However, it annoys me to no end that these people have spent months and maybe years of their lives agonizing over the education of their kids, but won't even consider spending some of that same time and effort to be part of a community, except in a superficial way. Get to know another family with a mom who'd take my kid after school?! Perish the thought! I'd rather just leave 'em at aftercare and gripe about the cost of it and the lack of wholesome stimulation! From my perspective, it's the Ronco Oven method of childrearing-set it and forget it. At the end of the day, it feels better to pay a fee, know where you are in the pecking order, and not actually interact with anyone. Sure, it can be tricky to negotiate friendships and all, but exactly what is it that people are trying to accomplish with this strange form of independence? It's all rationalized with not wanting to impose, but the real sentiment is more on the order of not wanting to feel indebted.

And it feels so good to be able to reject an entire lifestyle out of hand, because that immediately validates one's own life choices. I see this both with at-home moms and at-work moms, and it's just plain stupid. If nothing else, it serves to keep focus squarely on parents where it belongs, rather than on those pesky ornaments/accessories known as kids. All of which takes me right back to the beginning of this little rant. The "best" parents are the ones who can demonstrate the most neurosis surrounding every aspect of their kids' lives.

So, let's hoist a glass of that Old Janx Spirit to these winning parents. For those interested in a little friendly competition, I should warn you that, like Zaphod Beeblebrox, I usually play to lose.


Anonymous said...

Oh the tales I could tell about parents at private scools. We at my school are a liitle confused about whether we are still a sort of hippy-dippy crunchy granola school as we were 20 years ago or a school for the financially gifted so we have a wide range of parents. There is the painfully honest, if misguided, mother who declares that one can be a good professional or a good mother and she has chosen the former (more schooling required, you know)so she has hired a decent nanny and lets it go at that. (Actually she has a wonderful nanny who goes above and beyond over and over and over again.) We have your crazed mothers who still hold their darling little boy's hand as they walk him in to school in 8th grade, carrying his designer back pack for him, of course. We have the mother who wants her child to go to fancy, sleep away camp (at Harvard or Stanford or Yale) but will, naturally, move there with him so that he won't be lonely--he's only 12, you know. We have the parents who hardly notice their kids and those who hardly notice any child but their own. ("We told the children that this school was made just for them. Please call it the "[fill in child's name here] School" when you talk to them.") And we have lot and lots of wonderful parents who volunteer when needed and step back when they are in the way, who support their child's education financially but also emotionally and sanely. You will meet them all most everywhere you go. It's a lot like high school or even kindergarten--you have to pick and choose your friends to find the very, very best. Good luck. You are doing this mothering part very well--I am impressed. Let the others see what a cool person you are and how great Elise is and they might just change their ways. (But don't hold your breath on that one.)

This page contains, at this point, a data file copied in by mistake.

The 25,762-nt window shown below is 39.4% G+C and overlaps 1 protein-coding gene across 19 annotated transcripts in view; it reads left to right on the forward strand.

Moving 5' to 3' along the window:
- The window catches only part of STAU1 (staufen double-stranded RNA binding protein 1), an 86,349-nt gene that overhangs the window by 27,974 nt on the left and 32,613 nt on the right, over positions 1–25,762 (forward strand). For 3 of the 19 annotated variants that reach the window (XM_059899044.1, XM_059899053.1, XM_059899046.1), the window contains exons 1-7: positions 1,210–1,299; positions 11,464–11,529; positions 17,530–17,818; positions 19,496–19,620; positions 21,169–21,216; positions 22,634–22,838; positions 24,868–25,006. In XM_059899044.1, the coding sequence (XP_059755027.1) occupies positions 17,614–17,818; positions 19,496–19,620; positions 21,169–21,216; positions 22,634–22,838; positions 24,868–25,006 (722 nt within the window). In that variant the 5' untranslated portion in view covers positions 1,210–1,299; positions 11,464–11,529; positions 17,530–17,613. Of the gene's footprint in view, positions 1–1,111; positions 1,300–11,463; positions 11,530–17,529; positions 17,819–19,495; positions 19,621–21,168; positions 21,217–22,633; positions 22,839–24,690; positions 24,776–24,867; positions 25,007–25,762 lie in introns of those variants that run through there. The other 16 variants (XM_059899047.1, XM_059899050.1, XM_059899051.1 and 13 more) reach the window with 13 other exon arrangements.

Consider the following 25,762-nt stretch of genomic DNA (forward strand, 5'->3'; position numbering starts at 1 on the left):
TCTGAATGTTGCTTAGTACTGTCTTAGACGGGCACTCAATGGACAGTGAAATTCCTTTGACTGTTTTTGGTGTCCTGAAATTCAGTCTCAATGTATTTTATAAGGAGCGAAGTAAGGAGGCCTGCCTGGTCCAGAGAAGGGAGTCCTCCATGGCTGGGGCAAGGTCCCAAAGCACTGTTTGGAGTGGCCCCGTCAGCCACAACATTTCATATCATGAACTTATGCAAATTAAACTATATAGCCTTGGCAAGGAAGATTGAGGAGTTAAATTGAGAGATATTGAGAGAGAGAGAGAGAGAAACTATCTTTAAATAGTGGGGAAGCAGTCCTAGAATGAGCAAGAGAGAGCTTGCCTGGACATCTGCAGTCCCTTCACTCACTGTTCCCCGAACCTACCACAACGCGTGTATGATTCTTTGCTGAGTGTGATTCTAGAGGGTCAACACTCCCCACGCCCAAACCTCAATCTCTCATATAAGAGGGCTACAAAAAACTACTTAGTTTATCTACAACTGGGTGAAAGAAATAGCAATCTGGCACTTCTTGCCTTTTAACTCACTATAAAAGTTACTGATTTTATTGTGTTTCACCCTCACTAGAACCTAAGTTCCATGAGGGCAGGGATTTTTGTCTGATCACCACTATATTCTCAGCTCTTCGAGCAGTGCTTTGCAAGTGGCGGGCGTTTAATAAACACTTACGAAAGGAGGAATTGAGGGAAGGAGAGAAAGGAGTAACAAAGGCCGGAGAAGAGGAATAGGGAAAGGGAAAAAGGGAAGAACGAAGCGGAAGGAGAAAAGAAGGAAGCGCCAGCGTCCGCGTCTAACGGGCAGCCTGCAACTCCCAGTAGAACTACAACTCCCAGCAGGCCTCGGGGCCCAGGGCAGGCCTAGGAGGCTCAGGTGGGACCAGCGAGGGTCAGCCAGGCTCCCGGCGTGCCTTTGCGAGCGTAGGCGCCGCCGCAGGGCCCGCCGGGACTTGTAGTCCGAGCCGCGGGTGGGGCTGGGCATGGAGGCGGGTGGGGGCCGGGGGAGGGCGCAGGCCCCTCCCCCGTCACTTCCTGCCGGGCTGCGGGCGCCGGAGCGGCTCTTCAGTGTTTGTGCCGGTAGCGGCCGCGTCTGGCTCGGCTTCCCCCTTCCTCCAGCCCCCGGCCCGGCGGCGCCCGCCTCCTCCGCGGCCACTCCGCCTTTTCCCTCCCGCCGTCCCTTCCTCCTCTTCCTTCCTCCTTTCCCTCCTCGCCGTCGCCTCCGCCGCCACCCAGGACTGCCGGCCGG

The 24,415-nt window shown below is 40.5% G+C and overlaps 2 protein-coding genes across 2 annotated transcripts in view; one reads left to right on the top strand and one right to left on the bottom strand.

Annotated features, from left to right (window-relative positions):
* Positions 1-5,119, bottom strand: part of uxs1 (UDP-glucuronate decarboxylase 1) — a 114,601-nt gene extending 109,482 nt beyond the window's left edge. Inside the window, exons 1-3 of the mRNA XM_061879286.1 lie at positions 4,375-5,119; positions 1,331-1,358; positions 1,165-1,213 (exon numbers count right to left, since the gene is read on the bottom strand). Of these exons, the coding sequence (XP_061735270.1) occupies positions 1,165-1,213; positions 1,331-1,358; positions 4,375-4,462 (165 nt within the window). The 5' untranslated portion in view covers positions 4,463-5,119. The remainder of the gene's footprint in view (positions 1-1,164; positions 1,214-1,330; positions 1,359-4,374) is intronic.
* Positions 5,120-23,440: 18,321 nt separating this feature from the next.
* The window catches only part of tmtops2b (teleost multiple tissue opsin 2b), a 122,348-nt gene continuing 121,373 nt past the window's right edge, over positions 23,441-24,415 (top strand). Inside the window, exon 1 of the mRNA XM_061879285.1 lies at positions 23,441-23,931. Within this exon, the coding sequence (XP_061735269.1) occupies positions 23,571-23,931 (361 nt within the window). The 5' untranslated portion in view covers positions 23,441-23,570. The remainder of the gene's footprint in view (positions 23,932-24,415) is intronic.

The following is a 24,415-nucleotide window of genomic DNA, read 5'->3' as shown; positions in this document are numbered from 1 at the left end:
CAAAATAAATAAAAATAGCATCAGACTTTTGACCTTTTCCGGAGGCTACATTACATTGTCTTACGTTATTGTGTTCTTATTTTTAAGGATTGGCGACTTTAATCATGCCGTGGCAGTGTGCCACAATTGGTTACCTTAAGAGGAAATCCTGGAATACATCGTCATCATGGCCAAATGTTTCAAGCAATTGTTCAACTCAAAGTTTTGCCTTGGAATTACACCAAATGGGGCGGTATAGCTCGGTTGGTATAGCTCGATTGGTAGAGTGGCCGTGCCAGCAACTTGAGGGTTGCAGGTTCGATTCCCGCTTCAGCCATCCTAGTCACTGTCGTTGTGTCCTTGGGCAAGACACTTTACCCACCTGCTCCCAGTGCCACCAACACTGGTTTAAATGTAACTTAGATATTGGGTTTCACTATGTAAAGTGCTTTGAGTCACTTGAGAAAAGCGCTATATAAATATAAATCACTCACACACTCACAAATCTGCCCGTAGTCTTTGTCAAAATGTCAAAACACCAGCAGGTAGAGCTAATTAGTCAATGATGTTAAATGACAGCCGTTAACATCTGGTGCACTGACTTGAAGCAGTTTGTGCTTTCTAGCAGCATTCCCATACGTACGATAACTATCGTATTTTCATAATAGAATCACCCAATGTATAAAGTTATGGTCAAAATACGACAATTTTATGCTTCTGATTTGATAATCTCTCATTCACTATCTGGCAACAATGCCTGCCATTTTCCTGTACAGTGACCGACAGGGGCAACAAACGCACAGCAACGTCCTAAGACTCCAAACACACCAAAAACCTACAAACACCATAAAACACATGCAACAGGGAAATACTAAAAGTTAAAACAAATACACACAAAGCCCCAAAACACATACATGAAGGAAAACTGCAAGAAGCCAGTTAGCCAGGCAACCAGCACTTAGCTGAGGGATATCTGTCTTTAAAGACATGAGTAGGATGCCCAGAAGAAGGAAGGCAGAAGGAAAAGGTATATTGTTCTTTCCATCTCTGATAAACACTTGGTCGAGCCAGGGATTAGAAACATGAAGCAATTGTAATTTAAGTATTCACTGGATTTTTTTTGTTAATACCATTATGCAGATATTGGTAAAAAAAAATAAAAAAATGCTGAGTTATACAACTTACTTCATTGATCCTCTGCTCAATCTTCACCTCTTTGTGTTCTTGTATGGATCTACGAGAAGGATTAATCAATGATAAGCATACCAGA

Niki Naeve said...

Wow. That's all I have to say.